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Ralph Waldo Emerson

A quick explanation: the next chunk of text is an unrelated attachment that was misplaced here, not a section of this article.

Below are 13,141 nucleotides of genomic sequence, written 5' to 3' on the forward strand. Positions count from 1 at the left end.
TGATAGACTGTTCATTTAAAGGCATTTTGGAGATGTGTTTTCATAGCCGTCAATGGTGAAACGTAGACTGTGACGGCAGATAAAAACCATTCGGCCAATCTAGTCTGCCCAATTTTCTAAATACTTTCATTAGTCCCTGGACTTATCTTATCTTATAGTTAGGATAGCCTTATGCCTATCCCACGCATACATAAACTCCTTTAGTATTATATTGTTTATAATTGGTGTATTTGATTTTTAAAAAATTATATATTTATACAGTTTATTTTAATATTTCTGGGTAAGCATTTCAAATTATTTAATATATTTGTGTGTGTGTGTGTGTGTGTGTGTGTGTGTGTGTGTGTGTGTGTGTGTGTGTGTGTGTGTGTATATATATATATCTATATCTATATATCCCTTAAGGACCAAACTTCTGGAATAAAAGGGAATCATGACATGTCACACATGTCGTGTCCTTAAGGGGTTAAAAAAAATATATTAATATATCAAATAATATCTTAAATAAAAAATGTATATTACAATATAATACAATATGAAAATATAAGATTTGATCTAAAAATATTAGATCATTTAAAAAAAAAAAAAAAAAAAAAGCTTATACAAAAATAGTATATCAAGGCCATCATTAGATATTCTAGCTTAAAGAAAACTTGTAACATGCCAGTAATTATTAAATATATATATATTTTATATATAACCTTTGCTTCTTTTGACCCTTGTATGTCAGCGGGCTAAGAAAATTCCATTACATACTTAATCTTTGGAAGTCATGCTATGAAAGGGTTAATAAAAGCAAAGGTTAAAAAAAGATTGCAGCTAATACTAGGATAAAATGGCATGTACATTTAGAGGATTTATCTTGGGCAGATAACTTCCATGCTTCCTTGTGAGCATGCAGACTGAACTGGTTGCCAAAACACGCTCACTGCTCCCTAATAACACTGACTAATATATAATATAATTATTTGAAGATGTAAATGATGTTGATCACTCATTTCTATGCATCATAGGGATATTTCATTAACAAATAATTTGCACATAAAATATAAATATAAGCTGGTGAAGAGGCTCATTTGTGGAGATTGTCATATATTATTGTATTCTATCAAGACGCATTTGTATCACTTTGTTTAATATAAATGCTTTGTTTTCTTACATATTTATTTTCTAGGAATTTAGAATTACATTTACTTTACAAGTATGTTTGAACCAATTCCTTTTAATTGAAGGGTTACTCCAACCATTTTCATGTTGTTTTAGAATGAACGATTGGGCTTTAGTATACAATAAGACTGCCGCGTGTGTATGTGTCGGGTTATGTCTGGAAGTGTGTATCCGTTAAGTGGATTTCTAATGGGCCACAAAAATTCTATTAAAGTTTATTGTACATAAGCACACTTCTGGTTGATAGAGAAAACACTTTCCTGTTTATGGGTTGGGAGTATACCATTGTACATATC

1803-1882. American “Transcendentalist” minister. Descended from nine successive generations of ministers, he graduated from Harvard College and attended the divinity school there before accepting a pastorate in 1829 at Second Church of Boston, then Congregationalist and now Unitarian. For years he struggled over his faith and his vocation. Except for preaching, he disliked his work in the ministry. His sermons increasingly complained about “historical Christianity,” denied the distinction between natural and supernatural, and stressed the immanence of God. In 1832, with his refusal to administer Communion as the immediate reason, he resigned his pastorate. His first book, Nature, which became a kind of Transcendentalist bible, appeared in 1836, but it was his address before the Harvard Divinity School in 1838 which clearly drew the lines of the Unitarian controversy. Emerson's Christ was strictly human; he advocated a “faith in man,” not “in Christ” but “like Christ's.” The battle